On appeal, the 9th Circuit not only affirmed the applicability of the FLSA to on-Reservation Tribal businesses, but went farther by specifically authorizing federal searches on Tribal lands as part of enforcement practices.


We conclude that the overtime requirements of the FLSA apply to the retail business at issue in this case. Because the FLSA applies to the retail business, we conclude that the Secretary had the authority to enter the Indian reservation to audit the books of the business, as she would regularly do with respect to any private business.

Accordingly, because the FLSA overtime provisions apply to the (shop), we conclude that the Secretary was authorized to make entry on to the reservation in order to locate records via her regular procedure in her effort to enforce the statute in question.

Unless the decision of the 9th Circuit is overturned by the US Supreme Court, Tribes and Native Corporations must now comply with the requirements of the FLSA, and assume they are subject to intrusive inspections by federal regulators. It therefore behooves Native entities to craft and adopt employment and labor policies that will serve their business interests while avoiding conflict with federal standards.
 

Yakama Nation Pursues Foreign Guest Worker Program

The Tribal Council of the Yakama Nation has approved the development of a guest-worker program that would require licenses or permits for foreign workers and non-Tribal citizens working on reservation lands.

The Yakama Nation’s territory contains much fertile agricultural land that is famred by a significant force of migrant workers during the growing seasons. The size of this non-Tribal workforce presents significant tracking problems for the Nation, and the presence of undocumented workers on Nation’s 1.2 million-acre reservation presents challenges in determining whether they legally present on both US and the Nation’s territory. The guest worker program is intended to increase accountability and ensure the legality of workers laboring on the Nation’s land.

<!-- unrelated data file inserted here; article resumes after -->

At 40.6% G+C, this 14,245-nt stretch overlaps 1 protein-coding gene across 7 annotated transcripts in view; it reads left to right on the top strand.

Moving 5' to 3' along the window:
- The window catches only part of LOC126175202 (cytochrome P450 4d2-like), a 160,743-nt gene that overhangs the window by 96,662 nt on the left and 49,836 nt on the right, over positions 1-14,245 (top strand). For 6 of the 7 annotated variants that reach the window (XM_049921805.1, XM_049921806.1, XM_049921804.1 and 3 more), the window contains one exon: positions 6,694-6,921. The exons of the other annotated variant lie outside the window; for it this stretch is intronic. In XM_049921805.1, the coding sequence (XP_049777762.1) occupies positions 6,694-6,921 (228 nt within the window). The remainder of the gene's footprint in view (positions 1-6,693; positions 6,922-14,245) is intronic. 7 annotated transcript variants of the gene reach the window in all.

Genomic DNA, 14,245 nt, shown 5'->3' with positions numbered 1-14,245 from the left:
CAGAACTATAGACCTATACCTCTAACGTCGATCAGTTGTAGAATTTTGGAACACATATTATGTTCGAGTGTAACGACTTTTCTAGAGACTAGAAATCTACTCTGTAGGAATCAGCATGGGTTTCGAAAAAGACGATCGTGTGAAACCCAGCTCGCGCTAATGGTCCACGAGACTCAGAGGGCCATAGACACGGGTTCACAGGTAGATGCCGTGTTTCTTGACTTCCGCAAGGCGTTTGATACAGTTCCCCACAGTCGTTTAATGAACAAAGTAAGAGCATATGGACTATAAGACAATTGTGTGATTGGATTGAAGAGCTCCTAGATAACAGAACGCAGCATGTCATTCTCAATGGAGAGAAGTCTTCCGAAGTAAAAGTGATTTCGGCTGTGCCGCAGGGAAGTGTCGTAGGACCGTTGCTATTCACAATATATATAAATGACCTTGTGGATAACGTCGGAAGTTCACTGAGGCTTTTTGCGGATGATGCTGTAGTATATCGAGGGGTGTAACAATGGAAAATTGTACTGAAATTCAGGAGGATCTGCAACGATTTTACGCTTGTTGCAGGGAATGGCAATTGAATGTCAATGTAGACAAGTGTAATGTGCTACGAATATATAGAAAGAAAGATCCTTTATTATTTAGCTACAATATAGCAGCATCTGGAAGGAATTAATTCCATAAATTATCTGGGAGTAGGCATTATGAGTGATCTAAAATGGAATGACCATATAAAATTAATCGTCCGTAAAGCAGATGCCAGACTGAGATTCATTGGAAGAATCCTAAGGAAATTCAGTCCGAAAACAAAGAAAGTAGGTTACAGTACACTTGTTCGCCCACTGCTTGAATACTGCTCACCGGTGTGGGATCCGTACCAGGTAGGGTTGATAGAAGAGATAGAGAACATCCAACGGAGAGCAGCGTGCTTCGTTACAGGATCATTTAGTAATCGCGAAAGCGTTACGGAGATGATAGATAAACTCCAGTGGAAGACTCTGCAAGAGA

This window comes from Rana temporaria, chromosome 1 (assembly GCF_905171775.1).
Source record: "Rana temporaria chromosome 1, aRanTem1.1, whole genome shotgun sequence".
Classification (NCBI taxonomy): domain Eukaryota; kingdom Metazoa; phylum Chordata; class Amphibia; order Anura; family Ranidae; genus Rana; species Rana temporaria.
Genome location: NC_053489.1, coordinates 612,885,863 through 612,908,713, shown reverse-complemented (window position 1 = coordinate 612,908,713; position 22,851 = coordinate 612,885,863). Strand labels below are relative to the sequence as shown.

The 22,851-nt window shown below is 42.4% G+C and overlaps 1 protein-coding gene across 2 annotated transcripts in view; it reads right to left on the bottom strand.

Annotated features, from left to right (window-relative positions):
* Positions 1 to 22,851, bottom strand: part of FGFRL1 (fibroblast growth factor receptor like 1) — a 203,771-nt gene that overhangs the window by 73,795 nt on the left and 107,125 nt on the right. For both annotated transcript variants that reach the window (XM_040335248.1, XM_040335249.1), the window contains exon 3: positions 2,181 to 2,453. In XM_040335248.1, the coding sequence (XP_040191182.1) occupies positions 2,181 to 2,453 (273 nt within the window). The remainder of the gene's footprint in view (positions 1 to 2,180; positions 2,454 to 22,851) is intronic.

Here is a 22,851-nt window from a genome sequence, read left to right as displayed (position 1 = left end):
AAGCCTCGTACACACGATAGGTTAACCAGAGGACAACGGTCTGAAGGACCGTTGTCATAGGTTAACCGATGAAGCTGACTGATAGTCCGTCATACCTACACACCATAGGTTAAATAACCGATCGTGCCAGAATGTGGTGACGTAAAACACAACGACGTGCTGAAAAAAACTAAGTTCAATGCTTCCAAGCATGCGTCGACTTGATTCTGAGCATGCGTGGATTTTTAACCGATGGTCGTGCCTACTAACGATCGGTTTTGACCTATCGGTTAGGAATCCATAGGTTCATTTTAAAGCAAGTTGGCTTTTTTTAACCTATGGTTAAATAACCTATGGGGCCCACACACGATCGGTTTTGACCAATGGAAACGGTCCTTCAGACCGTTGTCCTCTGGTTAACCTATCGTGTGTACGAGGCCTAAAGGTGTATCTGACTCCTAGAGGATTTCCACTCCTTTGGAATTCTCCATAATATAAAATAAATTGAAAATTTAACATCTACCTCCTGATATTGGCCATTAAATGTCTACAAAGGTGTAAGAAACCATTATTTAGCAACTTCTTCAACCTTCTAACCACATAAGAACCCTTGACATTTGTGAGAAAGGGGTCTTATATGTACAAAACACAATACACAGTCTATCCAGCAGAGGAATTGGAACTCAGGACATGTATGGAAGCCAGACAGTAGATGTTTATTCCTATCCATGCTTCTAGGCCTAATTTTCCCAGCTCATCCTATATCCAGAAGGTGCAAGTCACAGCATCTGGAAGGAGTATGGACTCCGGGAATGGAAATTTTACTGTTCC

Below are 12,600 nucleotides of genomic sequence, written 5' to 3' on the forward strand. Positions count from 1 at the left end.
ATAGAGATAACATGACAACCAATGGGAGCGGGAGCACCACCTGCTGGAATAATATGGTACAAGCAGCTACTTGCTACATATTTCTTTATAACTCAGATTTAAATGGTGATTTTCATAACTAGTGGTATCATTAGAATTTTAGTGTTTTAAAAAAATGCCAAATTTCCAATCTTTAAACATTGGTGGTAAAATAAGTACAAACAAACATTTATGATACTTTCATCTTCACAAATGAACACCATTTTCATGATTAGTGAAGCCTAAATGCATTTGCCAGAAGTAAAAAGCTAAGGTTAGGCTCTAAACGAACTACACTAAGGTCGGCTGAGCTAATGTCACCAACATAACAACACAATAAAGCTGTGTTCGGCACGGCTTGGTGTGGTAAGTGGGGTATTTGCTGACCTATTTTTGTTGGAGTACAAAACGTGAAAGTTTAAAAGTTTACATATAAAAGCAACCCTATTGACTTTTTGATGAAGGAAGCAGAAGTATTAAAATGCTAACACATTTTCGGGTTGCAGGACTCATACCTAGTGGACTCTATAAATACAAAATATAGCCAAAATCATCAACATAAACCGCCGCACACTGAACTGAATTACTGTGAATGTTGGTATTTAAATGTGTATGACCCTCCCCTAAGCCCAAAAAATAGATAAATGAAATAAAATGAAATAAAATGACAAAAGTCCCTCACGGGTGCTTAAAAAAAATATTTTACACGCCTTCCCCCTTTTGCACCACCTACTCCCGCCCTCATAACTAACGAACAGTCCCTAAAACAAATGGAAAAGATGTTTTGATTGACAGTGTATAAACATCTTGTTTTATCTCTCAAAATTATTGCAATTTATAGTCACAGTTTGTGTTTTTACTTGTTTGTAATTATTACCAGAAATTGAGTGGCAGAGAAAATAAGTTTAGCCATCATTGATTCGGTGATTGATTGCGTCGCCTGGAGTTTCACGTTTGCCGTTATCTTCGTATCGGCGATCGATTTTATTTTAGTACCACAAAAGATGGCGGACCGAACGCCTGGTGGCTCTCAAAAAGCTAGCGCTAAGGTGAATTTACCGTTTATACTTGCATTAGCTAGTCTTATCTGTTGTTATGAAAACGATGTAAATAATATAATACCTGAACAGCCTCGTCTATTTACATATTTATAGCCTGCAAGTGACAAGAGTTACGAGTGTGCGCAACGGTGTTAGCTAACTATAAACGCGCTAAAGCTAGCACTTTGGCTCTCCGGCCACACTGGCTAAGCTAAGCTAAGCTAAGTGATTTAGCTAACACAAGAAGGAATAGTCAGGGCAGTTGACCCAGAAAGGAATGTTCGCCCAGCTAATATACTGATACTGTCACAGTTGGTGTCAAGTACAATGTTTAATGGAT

The Yakama’s guest worker proposals may be the first of its kind in Indian country, but its long-term viability is as yet uncertain. According to the federal government’s Immigration and Customs Enforcement department, Native American Tribes are typically not viewed as sovereign nations on issues of immigration law. The authority of the Yakama Nation to enforce U.S. immigration laws or implement its own is presently under review.
 

Mashantucket and UAW Agree to Negotiate Labor Agreement Under Tribal Law

Only days after filing an appeal of the National Labor Relations Board’s ruling ordering it to bargain with the over 2,500 dealers represented by the United Auto Workers, the Mashantucket Pequot Gaming Enterprise (Foxwoods Resort Casino) and the UAW have agreed to enter into discussions regarding a labor agreement under Tribal law.

The jurisdictional dispute over whether Tribal laws or the federal National Labor Relations Act of 1935 apply to employees on Tribal land has been waged since last November, when poker dealers at the Mashantucket Pequot Tribal Nation’s Foxwoods Resort Casino voted 1,289 – 852 to join the United Auto Workers union. The federal law is administered by the National Labor Relations Board. Mashantucket has supported employees’ right to unionize, but says they must do so under Tribal labor laws.

The dispute at Foxwoods has been watched closely by Tribes and unions across the country, as it will set a precedent for labor relations involving Tribal enterprises. Federal labor laws did not apply on sovereign Tribal land for almost 75 years after passage of the National Labor Relations Act, but in January 2007 a federal court decision upheld the NLRB’s own earlier ruling that the San Manuel Band of Mission Indians in California was subject to federal labor laws.

The San Manuel case involved a narrowly-applied definition of a casino as a commercial operation, but did not deal with the wider issue of Tribal sovereignty or Indian casinos as governmental operations that provide revenue for Tribal services – issues that may still be resolved in court if the Mashantuckets and UAW fail to reach agreement in the current talks.